On May 11, 2016, President Barack Obama signed into law the Defend Trade Secrets Act (“DTSA”).
Effective immediately upon signing, the DTSA expands the Economic Espionage Act of 1996 and
provides rights for individuals and corporations for civil causes of action under US federal law, as well as creates new remedies and relief regarding trade secret protection.
IMPACT OF THE DEFEND TRADE SECRETS ACT
At its highest level, the DTSA creates a federal cause of action for misappropriation of trade
secrets or conspiracy to misappropriate trade secrets. Trade secrets are information that are
generally unknown to the public. In addition, reasonable measures must be taken to keep the
information secret. Misappropriation of trade secrets may take many forms, including acquiring a trade secret by improper means or disclosing or using a trade secret that one knows or should know has been improperly acquired.
The DTSA does not overturn, overwrite, or preempt state trade secret laws but rather provides a separate avenue for trade secret claims and direct access to federal courts. Therefore, federal trade secret claims may be ﬁled along with state trade secret claims, providing another route to recovery for the plaintiff. By providing for federal jurisdiction, the DTSA helps to bring trade secret law alongside the other federally protected intellectual property ﬁelds of patents, copyrights, and trademarks.
COMPANIES MUST REACT TO IMPROPER CONDUCT
Civil actions under the DTSA come with a three-year statute of limitations that begins to run at the discovery of the misappropriation (or when discovery should have reasonably occurred).
Continuing misappropriation counts as a single misappropriation for purposes of calculating the statute of limitations. In other words, someone who misappropriates a trade secret does not “reset the clock” by continuing the offending conduct. This treatment is an important contrast with patent and copyright law.
REMEDIES AND RELIEF AVAILABLE
Remedies for civil liability under the DTSA include damages and injunctive relief. Damages may be calculated as actual losses and unjust enrichment, or may take the form of a reasonable royalty. If the misappropriation rises to being willful and malicious, then enhanced damages may be awarded, up to double the above amounts, in addition to attorney’s fees. Bad faith by either party may also provide a basis for attorney’s fees.
One important aspect of the DTSA is a new form of relief: ex parte seizure of trade secret
materials. That is to say, the DTSA allows an aggrieved party to request the seizure of trade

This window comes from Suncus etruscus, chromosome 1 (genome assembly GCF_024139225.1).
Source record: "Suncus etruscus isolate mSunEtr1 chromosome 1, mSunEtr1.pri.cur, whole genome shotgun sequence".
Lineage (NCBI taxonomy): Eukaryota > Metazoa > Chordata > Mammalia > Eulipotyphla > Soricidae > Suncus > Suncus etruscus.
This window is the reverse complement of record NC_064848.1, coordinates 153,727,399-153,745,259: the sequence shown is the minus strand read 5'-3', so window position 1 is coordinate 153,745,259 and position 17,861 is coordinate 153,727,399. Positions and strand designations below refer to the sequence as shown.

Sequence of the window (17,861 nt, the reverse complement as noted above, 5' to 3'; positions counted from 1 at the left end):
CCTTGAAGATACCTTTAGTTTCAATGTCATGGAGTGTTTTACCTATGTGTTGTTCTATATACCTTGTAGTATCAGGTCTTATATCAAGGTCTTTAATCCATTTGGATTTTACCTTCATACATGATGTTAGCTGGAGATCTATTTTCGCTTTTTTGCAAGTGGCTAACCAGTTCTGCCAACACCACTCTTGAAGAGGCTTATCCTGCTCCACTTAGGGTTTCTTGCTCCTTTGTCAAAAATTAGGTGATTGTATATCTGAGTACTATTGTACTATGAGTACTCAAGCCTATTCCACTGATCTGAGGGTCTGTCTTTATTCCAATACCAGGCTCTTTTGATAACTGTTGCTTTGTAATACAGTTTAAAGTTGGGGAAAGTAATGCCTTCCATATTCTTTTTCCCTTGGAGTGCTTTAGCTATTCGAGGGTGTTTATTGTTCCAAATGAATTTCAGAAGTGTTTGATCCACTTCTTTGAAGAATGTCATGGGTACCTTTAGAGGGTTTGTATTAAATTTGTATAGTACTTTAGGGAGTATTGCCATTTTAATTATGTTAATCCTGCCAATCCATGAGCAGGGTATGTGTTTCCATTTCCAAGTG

secret materials from an accused party without ﬁrst providing notice to that party. To
warrant seizure, the court must ﬁnd that it clearly appears from the facts that: (1) injunctive relief would be inadequate; (2) immediate irreparable injury will occur if seizure is not ordered; (3) any “harm” that would be caused by a seizure is favorable on balance; (4) the applicant is likely to succeed in showing that (a) the information to be seized is a trade secret, and (b) the accused party misappropriated or conspired to misappropriate the trade secret; (5) the accused party has actual possession of the trade secret and any property to be seized; (6) the application for seizure is reasonably particular with regard to the material to be seized and its location; (7) the accused party would destroy, move, hide, or otherwise make the material inaccessible if given prior notice; and (8) the applicant has not publicized the requested seizure.
It is important to note that seized material is held in the custody of the court and is
inaccessible by either party. Within a week of the seizure, a court hearing is held for the
aggrieved party to demonstrate that the seizure is the appropriate course of action. Parties who are the target of such an order may ask for dissolution, modiﬁcation, and – in the case of a wrongful seizure – damages. Since this procedure is new, courts likely will be cautiously treading new ground as the ﬁrst requests for ex parte seizure trickle in.
IMPORTANT IMPLICATIONS FOR BUSINESSES
The DTSA carves out additional protections for employer-employee relationships; in particular,
businesses cannot obtain an injunction under the DTSA that prevents a former employee from seeking employment elsewhere. The new law also includes a whistleblower immunity provision for
employees who conﬁdentially share trade secrets with the government for reporting a
violation of law, or who reveal trade secrets in a legal complaint or legal proceeding document. Moreover, the DTSA’s employee notice provision speciﬁcally prevents employers from seeking enhanced damages or attorney’s fees against employees if the employer has not provided notice of the above immunity to those employees.
It continues to be vital for businesses, as part of any successful trade secret strategy, to
identify commercially important secret information and maintain its secrecy. As part of any
successful trade secret strategy, businesses must identify that intellectual property and adopt policies and procedures to maintain its secrecy.
If you have questions about how the law will impact you or your business, please contact an
attorney at The Webb Law Firm: firstname.lastname@example.org.